5. Lack of Sleep

Everything from the bad food to excessive drinking on tour can be hell on your body, but the lack of sleep can be especially pernicious. Not getting eight hours of sleep a night while you’re on tour might not seem like a huge deal for some bands, but sleep loss can cause everything from obesity to depression. Again, on a short tour this isn’t a problem, but it’s something that serious career musicians should address.

A major factor in sleeping issues on tour has to do with the fact that most bands can’t afford hotel rooms every night on the road. What can you do if the house you’re sleeping at has a party raging till four or five AM? Doing your best to find accommodations before you embark on a tour is essential if you hope to get good sleep on the road. Stay with friends and family when you can, and communicate your needs, even if it’s awkward to do so.

As Recording Technology Advances, How Does the “Live Experience” Change?

[Editors Note: This blog was written by Sabrina Bucknole. Sabrina has been singing in musical theater for over eight years, and wrote this as a deep dive into how the meaning of “live” performance has changed over time.]


Seeing a “live” performance has changed in meaning throughout recent years. With the introduction of new technology to the stage and online spaces such as YouTube and Facebook, the meaning of “live” has evolved and become something everybody with a smartphone or tablet can experience.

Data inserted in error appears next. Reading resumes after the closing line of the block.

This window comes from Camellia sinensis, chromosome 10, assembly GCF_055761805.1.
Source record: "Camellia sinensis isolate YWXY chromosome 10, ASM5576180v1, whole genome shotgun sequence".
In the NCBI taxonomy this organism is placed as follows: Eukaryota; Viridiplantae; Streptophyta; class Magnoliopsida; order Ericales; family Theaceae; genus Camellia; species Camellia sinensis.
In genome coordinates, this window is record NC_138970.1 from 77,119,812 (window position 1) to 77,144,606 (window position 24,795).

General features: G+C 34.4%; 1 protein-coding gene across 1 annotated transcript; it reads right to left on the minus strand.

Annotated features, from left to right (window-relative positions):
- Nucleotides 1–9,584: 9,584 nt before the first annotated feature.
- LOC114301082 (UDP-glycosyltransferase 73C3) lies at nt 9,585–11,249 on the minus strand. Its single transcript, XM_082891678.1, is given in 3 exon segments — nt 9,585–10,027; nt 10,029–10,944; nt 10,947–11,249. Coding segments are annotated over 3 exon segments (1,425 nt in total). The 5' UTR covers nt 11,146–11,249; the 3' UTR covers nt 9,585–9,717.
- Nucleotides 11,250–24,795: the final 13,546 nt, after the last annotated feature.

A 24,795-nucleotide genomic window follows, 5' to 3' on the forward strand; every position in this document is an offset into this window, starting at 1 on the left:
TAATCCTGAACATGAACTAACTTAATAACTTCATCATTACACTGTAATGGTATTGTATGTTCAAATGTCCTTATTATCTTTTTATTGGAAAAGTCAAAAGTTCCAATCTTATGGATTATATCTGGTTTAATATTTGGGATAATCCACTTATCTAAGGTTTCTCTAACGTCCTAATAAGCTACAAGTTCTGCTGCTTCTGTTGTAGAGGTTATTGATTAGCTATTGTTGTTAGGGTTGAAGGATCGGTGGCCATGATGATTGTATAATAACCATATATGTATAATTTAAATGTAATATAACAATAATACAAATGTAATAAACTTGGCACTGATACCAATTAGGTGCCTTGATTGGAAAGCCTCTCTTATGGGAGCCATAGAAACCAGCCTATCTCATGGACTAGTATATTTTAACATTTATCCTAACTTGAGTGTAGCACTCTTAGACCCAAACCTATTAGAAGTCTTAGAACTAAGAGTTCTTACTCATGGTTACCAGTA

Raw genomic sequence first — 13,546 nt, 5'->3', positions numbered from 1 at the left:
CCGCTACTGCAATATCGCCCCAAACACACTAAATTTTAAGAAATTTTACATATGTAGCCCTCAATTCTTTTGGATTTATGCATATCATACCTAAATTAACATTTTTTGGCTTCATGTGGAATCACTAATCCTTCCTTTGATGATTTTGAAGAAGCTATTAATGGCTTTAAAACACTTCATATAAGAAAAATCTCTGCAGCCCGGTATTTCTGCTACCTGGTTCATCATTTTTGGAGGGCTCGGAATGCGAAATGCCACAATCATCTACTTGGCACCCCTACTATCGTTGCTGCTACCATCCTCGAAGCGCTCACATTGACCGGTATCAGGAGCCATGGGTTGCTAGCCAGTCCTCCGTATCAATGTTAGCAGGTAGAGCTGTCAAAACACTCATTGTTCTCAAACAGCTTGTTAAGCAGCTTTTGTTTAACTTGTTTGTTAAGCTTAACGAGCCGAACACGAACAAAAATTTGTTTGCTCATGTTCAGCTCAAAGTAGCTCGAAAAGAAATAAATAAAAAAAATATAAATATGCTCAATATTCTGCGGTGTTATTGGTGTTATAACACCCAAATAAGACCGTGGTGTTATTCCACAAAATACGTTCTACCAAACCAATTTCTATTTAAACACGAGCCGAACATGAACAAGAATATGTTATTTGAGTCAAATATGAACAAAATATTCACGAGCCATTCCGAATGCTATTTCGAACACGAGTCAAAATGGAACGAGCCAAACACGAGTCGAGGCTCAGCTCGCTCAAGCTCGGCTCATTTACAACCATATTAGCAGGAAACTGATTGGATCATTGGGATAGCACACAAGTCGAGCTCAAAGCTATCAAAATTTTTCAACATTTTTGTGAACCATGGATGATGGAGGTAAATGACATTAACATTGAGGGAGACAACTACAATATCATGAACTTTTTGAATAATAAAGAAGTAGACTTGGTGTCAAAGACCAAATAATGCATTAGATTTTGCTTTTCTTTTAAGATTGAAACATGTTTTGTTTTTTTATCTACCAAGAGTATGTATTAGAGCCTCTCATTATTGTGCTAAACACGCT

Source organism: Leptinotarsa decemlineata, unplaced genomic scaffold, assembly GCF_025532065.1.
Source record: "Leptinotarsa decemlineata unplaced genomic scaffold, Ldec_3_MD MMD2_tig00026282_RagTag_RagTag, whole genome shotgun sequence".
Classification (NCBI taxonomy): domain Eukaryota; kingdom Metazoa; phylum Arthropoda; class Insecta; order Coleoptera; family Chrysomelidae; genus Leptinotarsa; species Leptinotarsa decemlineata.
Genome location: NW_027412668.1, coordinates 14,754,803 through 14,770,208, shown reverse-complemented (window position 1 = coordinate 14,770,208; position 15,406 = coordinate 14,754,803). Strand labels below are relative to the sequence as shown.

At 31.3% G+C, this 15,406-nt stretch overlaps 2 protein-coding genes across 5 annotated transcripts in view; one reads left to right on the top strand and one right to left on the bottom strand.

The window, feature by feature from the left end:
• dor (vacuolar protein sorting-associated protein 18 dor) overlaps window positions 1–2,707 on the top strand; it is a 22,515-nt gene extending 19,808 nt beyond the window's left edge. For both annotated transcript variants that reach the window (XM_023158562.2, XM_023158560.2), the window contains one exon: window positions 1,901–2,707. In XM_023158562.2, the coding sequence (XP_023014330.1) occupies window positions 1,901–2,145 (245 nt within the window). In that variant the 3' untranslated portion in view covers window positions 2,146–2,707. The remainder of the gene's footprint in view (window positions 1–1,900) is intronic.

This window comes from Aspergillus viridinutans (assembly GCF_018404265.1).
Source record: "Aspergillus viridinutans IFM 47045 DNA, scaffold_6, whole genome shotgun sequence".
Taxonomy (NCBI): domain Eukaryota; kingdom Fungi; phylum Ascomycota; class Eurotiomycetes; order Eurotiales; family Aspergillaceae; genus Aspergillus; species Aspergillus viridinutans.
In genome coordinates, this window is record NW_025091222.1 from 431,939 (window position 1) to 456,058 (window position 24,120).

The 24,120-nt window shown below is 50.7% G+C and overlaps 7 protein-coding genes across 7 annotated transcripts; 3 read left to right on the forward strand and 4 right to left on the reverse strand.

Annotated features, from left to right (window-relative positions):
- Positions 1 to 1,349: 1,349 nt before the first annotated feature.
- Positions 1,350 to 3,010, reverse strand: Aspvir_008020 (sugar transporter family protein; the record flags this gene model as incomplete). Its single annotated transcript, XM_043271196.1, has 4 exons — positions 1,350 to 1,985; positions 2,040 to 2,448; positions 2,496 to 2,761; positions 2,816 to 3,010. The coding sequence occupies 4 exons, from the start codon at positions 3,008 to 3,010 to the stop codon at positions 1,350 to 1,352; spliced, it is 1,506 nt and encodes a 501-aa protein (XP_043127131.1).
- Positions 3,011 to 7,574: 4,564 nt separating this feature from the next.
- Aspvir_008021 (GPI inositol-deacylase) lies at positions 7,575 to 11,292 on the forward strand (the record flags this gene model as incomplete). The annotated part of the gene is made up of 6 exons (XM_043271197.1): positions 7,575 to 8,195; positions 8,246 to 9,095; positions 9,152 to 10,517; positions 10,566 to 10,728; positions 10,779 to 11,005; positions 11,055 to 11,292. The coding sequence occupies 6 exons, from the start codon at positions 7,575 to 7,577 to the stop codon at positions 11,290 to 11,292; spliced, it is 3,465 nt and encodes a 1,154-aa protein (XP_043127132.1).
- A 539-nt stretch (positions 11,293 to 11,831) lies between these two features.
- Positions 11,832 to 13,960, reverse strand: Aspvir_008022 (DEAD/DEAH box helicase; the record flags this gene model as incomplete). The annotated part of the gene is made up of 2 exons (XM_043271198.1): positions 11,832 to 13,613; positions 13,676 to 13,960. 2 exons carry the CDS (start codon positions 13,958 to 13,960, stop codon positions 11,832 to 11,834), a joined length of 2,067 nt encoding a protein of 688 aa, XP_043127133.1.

Bringing the Studio to the Stage

Technology once only found in the recording studio has recently been adapted and used for on-stage performances. According to vocalist, electronic music composer and lecturer Donna Hewitt, “Recording and performance practices are trending towards each other and this is being propelled by a combination of technological shifts, a broad change in the level of production literacy of musicians, and an increasing shift towards more technologically intensive performance, either on stage (in terms of the musician’s own performance tools) or off stage.”

In other words, the use of technology on stage has greatly increased, with artists becoming more experimental with the use of technology in their live performances.

The introduction of recording equipment and new pieces of tech to the stage has evolved and shaped the term “live performance”. For instance, loop pedals record vocals and instruments in real time, then loop the sound back to the artist. These nifty pieces of tech allow you to create layers of sound and add textures to live performance.